SDG4 and SDG17 cross cuts the rest of the 15 goals
On the third day, the participants of the meeting reaffirmed the importance of ESD to address the basic fundamental issue of human dignity and human rights. Few raised a question to redefine the definition of ESD to including further issues such as quality, governance, integrated context in order to integrate livelihood of people, especially the most vulnerable people. Others said that a better linkage between the community and the school should be explored.
As professor Arjen Wals, UNESCO Chair of Social Learning and Sustainable Development pointed out, “There’s a unique opportunity for ESD with the 17 Sustainable Development Goals since SDG 4 on education and SDG 17 on partnership cross cuts the rest of the 15 goals.” The rising demand for the future of ESD to be more “relevant, responsible, responsive and reflective” rings true in the context of poverty.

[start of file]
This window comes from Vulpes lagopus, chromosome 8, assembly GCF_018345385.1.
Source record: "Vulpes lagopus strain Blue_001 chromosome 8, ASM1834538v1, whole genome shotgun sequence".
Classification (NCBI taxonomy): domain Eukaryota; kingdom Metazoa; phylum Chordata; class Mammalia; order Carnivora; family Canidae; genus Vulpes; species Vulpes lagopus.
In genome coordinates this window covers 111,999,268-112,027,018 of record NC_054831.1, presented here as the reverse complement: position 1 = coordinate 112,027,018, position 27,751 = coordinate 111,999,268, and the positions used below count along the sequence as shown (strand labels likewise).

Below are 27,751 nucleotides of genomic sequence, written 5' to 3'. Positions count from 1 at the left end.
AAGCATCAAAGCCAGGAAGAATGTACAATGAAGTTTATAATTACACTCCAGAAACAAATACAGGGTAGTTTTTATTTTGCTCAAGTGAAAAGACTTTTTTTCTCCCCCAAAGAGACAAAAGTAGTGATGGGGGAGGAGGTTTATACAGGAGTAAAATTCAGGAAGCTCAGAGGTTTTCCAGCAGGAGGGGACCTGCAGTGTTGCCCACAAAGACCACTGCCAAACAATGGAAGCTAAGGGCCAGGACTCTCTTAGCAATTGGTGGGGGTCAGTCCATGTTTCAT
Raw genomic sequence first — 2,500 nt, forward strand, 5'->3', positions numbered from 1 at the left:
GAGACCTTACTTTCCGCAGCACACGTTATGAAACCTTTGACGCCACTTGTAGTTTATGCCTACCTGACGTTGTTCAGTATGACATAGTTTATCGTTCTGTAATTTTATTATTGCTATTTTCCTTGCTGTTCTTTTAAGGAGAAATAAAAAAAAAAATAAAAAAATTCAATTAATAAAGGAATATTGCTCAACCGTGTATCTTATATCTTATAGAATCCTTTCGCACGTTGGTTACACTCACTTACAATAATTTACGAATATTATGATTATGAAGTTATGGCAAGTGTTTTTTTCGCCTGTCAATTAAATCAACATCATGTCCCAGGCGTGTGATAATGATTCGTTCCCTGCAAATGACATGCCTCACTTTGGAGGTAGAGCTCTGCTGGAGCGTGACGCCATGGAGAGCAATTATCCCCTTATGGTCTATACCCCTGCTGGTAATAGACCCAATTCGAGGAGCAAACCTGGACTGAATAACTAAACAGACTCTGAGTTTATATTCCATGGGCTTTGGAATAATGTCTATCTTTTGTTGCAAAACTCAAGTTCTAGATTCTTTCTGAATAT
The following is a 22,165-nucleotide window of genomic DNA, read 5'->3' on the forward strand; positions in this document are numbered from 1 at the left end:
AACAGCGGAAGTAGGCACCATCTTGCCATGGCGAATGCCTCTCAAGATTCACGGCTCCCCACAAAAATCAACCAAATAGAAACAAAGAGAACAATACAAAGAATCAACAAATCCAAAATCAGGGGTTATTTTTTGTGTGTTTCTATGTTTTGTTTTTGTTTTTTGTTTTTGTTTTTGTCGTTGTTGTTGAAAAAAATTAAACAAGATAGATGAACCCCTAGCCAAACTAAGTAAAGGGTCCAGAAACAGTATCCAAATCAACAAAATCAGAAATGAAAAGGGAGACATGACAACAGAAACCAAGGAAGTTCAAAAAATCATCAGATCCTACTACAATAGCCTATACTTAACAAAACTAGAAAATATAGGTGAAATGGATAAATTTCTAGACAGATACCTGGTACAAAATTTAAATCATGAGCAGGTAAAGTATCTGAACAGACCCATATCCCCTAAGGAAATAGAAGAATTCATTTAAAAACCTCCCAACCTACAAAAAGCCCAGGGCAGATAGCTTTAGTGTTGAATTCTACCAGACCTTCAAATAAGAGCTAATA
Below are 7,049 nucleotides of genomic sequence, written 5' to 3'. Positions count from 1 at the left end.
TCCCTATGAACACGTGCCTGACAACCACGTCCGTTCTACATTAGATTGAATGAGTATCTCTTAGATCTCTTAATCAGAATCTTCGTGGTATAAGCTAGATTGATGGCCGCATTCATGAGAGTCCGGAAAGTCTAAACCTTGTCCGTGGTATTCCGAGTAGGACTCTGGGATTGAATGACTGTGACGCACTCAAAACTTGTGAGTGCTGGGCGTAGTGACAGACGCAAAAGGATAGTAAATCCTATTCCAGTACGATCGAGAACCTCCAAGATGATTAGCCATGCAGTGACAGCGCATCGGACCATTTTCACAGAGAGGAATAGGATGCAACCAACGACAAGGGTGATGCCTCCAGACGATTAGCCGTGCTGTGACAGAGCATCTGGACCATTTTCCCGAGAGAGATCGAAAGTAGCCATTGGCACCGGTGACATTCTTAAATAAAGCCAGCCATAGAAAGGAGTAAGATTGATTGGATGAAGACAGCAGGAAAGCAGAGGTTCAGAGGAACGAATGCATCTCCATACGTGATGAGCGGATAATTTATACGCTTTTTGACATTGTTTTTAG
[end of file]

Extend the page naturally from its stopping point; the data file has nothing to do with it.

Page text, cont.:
Professor Heila Lotz-Sisitka, a South African National Research Foundation Chair in the Environmental Learning Research Centre at Rhodes University, added. “South Africa is a microcosm of the world – multimillionaires versus poverty. We have to spend time talking not only of poverty but also the issue of the distribution of wealth. South Africa can be seen as a laboratory of the world.”